I invite you to take your Bible and turn with me to Revelation chapter 5, not 15 as it says in the bulletin; Revelation chapter 5. As you’re turning there, it’s on page 1030 if you’re using the Bible in the rack in front of you.
As you’re turning there I want to make just one more brief Mission Conference invitation. You should have already received in the mail, if you attend her regularly, this Mission Conference booklet along with a pledge card and a letter from our committee which includes the schedule, statistics, the stories, the faculty speakers. But one part I really want to draw your attention to is on the inside back cover. It’s called “The Great Commission Quotient,” and it asks, “What is the great commission quotient of this church – First Presbyterian Church?” I’ve drawn from an article written by Robertson McQuilken who was a pastor, missionary, professor and president at Columbia International Seminary. I learned after the first service he preached our Mission Conference twice over the last several decades in this church. Some of you may even remember him being here. But he says, “How do you measure how you are doing?” Is it that we have lots of flags? Is it that we get excited? We enjoy eating Indian food, which I invite you to come Wednesday evening – we’ll have the best Indian food available in Jackson served in our kitchen and chicken strips for those of a more refined palate! But it’s coming and we invite you to come. You don’t have to sign up for Wednesday; we’ll have plenty of food.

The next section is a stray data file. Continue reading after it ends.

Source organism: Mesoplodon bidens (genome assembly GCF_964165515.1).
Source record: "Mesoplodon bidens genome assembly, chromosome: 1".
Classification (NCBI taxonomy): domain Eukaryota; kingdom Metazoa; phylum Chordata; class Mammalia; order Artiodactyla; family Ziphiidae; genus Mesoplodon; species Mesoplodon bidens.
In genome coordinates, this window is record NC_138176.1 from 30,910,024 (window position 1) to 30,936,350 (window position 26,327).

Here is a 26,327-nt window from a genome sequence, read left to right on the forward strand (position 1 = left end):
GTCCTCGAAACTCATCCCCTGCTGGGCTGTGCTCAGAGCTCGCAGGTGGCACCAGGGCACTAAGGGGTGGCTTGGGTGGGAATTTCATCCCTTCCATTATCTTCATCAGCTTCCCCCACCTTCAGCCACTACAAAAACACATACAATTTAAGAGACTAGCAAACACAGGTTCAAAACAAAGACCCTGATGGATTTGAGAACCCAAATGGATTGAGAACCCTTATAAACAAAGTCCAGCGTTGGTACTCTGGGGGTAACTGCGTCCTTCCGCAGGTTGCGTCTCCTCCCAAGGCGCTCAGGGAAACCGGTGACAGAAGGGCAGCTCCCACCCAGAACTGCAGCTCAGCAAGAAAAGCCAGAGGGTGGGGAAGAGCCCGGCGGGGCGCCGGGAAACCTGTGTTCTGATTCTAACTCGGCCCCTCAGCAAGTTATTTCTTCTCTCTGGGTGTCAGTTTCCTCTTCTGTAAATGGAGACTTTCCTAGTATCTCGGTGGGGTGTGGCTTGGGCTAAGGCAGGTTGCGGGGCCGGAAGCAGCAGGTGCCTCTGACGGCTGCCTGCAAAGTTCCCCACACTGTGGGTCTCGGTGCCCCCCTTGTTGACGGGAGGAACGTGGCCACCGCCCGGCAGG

But McQuilken asks, “How do you measure how you’re doing in mission?” And his answer is – here are the metrics – “100, 50, 10 and 5.” They’re not drawn from specific verses in the Bible; they’re drawn from the whole sweep of New Testament teaching on the spread of the Gospel. One hundred is 100% of our people are praying faithfully for the spread of the Gospel around the world. Would that be you? Fifty, 50% of all the money that comes into this church goes right back out for the spread of the Gospel across the world; 50%. Ten, 10% of our people leave to take the Gospel to places that the rest of us don’t have access. And five, 5% growth every year of new people coming to faith in Christ by profession of faith and they are baptized because of the faithful witness of people in this church. Meaning that for every twenty people in this church they are leading one person to faith in Christ each year. One hundred, fifty, ten, five – you can read about it in the article. There’s a link to take you to the longer article that McQuilken himself wrote. It’s well worth reading. It’s sobering, it’s challenging, and it will rearticulate and refocus our passion for the mission that Christ has set before the church.